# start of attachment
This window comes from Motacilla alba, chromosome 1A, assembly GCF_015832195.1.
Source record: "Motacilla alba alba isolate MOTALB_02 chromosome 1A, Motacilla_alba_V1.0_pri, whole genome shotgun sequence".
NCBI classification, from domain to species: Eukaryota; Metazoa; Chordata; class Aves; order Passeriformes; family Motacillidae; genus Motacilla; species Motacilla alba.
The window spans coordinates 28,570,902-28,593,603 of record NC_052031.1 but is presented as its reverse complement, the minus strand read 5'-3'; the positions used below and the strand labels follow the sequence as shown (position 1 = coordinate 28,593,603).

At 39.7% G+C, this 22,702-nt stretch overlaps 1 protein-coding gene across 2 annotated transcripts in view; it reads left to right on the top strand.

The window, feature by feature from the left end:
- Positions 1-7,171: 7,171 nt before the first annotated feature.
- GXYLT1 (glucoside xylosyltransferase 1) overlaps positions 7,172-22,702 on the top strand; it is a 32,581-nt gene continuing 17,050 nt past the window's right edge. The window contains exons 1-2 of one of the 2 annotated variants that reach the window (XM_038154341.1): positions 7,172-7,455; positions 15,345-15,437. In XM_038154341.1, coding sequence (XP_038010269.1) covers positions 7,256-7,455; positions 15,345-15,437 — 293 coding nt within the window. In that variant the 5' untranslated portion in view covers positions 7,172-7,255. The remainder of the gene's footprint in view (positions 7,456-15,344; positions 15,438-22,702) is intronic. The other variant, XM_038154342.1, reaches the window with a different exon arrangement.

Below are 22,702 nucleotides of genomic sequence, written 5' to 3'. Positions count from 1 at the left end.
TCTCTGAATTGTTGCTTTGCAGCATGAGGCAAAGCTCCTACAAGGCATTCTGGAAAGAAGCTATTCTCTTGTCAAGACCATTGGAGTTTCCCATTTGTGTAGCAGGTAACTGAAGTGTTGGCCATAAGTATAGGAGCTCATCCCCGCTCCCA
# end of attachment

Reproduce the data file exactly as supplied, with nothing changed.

This window comes from Motacilla alba, chromosome 1A, assembly GCF_015832195.1.
Source record: "Motacilla alba alba isolate MOTALB_02 chromosome 1A, Motacilla_alba_V1.0_pri, whole genome shotgun sequence".
NCBI classification, from domain to species: Eukaryota; Metazoa; Chordata; class Aves; order Passeriformes; family Motacillidae; genus Motacilla; species Motacilla alba.
The window spans coordinates 28,570,902-28,593,603 of record NC_052031.1 but is presented as its reverse complement, the minus strand read 5'-3'; the positions used below and the strand labels follow the sequence as shown (position 1 = coordinate 28,593,603).

At 39.7% G+C, this 22,702-nt stretch overlaps 1 protein-coding gene across 2 annotated transcripts in view; it reads left to right on the top strand.

The window, feature by feature from the left end:
- Positions 1-7,171: 7,171 nt before the first annotated feature.
- GXYLT1 (glucoside xylosyltransferase 1) overlaps positions 7,172-22,702 on the top strand; it is a 32,581-nt gene continuing 17,050 nt past the window's right edge. The window contains exons 1-2 of one of the 2 annotated variants that reach the window (XM_038154341.1): positions 7,172-7,455; positions 15,345-15,437. In XM_038154341.1, coding sequence (XP_038010269.1) covers positions 7,256-7,455; positions 15,345-15,437 — 293 coding nt within the window. In that variant the 5' untranslated portion in view covers positions 7,172-7,255. The remainder of the gene's footprint in view (positions 7,456-15,344; positions 15,438-22,702) is intronic. The other variant, XM_038154342.1, reaches the window with a different exon arrangement.

Below are 22,702 nucleotides of genomic sequence, written 5' to 3'. Positions count from 1 at the left end.
TCTCTGAATTGTTGCTTTGCAGCATGAGGCAAAGCTCCTACAAGGCATTCTGGAAAGAAGCTATTCTCTTGTCAAGACCATTGGAGTTTCCCATTTGTGTAGCAGGTAACTGAAGTGTTGGCCATAAGTATAGGAGCTCATCCCCGCTCCCA